Today, Barracuda released a new online tool for sharing, browsing and analyzing web-based malware—Threatglass, available at threatglass.com. Our Barracuda Labs team is the backstage director to foster this idea, design the large-scale backend system, and finally implement a nice GUI to show it to the world. We are very excited here to be able to offer this resource – free of charge – to both casual users and the security research community as a whole.
Welcome to threatglass.com!
The backend system of Threatglass has been working internally inside Barracuda for a few years, which has been used to automatically scan suspicious websites from Barracuda’s customer network and the Alexa top 25,000 websites, in order to better protect Barracuda’s customers. The system was designed in a large-scale and automated manner that utilizes thousands of virtual machines to visit URLs in web browsers to see what will happen to the browsers, their plugins, and the operation systems. Without prior knowledge of specific exploits served to the browser or its extensions, the resulting network-level actions are recorded and analyzed to reveal whether the visited URLs serve malicious content.
With millions of URLs being scanned every week, the system has accumulated nearly 10,000 live web-based malware infections to date. Meanwhile, new data resources are feeding in daily, including our recent social feeds from Facebook and Twitter. Two of our previous posts specifically demonstrated the power of the Threatglass backend system—summaries of maliciousness on top-ranked Alexa Domains in February 2012 and July 2012.
The frontend of Threatglass is a modern web portal that provides a unique visualization of malware-infected websites identified by the backend system with a Pinterest-like graphical feel. Threatglass allows users to casually browse website infections that date back to September 2011, and view the charting and trending graphs to retrospect historical malware trendings. Threatglass provides detailed information of what happened when visiting each of the infected websites on a given date, such as the screenshots of the browser, whether binary was downloaded or any emails were sent, and number of domains and objects requested. Meanwhile, the requested URLs and anomalous netflow information are presented on each of the infection incident reports. Most importantly, the network package captured during the whole visiting process is freely downloadable, which we’ve found to be well received by many security researchers in the community.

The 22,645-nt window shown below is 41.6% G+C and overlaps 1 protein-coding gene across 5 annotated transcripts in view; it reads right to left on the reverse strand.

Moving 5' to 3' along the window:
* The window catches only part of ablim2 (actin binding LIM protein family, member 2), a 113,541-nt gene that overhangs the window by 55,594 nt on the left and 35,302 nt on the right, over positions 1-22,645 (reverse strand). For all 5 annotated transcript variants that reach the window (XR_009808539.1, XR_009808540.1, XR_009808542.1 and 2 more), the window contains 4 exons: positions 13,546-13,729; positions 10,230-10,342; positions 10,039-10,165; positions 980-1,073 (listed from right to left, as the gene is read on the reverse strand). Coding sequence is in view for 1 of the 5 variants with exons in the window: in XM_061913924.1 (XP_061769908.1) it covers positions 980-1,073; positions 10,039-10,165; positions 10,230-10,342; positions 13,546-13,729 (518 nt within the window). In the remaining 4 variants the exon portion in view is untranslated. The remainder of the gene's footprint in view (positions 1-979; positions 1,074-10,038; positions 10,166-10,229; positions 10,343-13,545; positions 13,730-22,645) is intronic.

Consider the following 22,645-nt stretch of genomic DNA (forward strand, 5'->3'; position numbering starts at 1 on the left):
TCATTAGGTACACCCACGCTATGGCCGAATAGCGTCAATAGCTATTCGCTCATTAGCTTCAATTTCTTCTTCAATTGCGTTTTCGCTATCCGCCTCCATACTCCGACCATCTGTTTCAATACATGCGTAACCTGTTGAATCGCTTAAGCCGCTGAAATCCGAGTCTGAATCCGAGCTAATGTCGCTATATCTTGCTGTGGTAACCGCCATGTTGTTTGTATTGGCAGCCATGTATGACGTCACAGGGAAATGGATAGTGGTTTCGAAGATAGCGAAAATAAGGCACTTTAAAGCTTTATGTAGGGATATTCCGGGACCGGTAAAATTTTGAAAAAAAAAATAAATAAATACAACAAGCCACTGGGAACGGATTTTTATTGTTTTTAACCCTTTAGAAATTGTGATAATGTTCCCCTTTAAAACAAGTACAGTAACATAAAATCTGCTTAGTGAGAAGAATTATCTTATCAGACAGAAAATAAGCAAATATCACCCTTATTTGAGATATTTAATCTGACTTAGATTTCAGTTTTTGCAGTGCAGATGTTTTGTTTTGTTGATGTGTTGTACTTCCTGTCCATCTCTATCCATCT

With various representations of network traffic including DNS, HTTP, and netflow in both graphical and textual formats displayed to users, we believe that this tool can greatly help casual users to know which websites had been infected, explore how infected websites could damage their browsers and computers, and understand the trending volumes and impacts of malicious websites on the Internet.
For more advanced users in the security community, the data packets provided on Threatglass are useful to perform deeper investigation, such as correlating the downloaded binary to recent CVEs to identify a botnet, and so forth. Additionally, researchers can search the infected IPs in Threatglass to cross-examine their own malicious data.
In the last few months, the Threatglass backend system identified quite a few top-ranked Alexa domains serving malicious content to their users. You can see that in action in a few of our past blog posts at Cracked.com, Php.net and Hasbro.com.
We also encourage users to discuss each incident and to submit any websites for inspection and analysis at threatglass.com.
We believe that compromised legitimate websites continues to be a significant threat to online trust and safety, and Threatglass provides an interesting and unique way to document and better understand this ongoing problem. We look forward to hearing your thoughts on Threatglass – and are always open to your questions and ideas.